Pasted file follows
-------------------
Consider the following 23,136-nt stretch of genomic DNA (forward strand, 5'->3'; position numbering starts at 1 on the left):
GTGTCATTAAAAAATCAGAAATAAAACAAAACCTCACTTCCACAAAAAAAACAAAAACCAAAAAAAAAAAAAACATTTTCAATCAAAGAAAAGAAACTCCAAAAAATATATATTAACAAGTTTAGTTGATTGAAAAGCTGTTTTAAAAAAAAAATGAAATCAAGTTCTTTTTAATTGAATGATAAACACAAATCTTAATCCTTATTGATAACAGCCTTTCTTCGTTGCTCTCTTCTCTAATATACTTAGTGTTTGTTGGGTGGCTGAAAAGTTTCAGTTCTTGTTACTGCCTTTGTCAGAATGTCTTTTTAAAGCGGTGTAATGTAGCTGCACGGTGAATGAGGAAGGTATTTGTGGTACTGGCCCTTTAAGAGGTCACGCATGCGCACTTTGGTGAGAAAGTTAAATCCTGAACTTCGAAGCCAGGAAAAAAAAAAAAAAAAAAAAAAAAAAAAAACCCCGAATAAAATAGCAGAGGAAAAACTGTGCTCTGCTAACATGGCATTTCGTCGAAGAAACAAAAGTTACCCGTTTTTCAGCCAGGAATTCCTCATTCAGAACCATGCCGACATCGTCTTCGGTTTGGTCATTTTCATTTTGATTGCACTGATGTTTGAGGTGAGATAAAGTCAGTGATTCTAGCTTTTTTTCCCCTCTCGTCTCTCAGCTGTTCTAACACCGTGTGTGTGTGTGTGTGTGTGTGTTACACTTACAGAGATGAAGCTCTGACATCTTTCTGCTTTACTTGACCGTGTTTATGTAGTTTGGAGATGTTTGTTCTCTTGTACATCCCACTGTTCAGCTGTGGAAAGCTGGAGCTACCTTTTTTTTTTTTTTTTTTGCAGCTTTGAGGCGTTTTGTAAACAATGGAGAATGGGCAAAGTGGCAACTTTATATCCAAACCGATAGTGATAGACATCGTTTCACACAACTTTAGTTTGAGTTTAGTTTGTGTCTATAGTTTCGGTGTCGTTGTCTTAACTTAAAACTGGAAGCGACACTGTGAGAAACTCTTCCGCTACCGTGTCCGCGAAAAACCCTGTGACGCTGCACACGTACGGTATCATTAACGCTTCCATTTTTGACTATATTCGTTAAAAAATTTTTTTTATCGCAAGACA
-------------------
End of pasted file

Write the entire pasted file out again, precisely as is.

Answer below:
Consider the following 23,136-nt stretch of genomic DNA (forward strand, 5'->3'; position numbering starts at 1 on the left):
GTGTCATTAAAAAATCAGAAATAAAACAAAACCTCACTTCCACAAAAAAAACAAAAACCAAAAAAAAAAAAAACATTTTCAATCAAAGAAAAGAAACTCCAAAAAATATATATTAACAAGTTTAGTTGATTGAAAAGCTGTTTTAAAAAAAAAATGAAATCAAGTTCTTTTTAATTGAATGATAAACACAAATCTTAATCCTTATTGATAACAGCCTTTCTTCGTTGCTCTCTTCTCTAATATACTTAGTGTTTGTTGGGTGGCTGAAAAGTTTCAGTTCTTGTTACTGCCTTTGTCAGAATGTCTTTTTAAAGCGGTGTAATGTAGCTGCACGGTGAATGAGGAAGGTATTTGTGGTACTGGCCCTTTAAGAGGTCACGCATGCGCACTTTGGTGAGAAAGTTAAATCCTGAACTTCGAAGCCAGGAAAAAAAAAAAAAAAAAAAAAAAAAAAAAACCCCGAATAAAATAGCAGAGGAAAAACTGTGCTCTGCTAACATGGCATTTCGTCGAAGAAACAAAAGTTACCCGTTTTTCAGCCAGGAATTCCTCATTCAGAACCATGCCGACATCGTCTTCGGTTTGGTCATTTTCATTTTGATTGCACTGATGTTTGAGGTGAGATAAAGTCAGTGATTCTAGCTTTTTTTCCCCTCTCGTCTCTCAGCTGTTCTAACACCGTGTGTGTGTGTGTGTGTGTGTGTTACACTTACAGAGATGAAGCTCTGACATCTTTCTGCTTTACTTGACCGTGTTTATGTAGTTTGGAGATGTTTGTTCTCTTGTACATCCCACTGTTCAGCTGTGGAAAGCTGGAGCTACCTTTTTTTTTTTTTTTTTTGCAGCTTTGAGGCGTTTTGTAAACAATGGAGAATGGGCAAAGTGGCAACTTTATATCCAAACCGATAGTGATAGACATCGTTTCACACAACTTTAGTTTGAGTTTAGTTTGTGTCTATAGTTTCGGTGTCGTTGTCTTAACTTAAAACTGGAAGCGACACTGTGAGAAACTCTTCCGCTACCGTGTCCGCGAAAAACCCTGTGACGCTGCACACGTACGGTATCATTAACGCTTCCATTTTTGACTATATTCGTTAAAAAATTTTTTTTATCGCAAGACA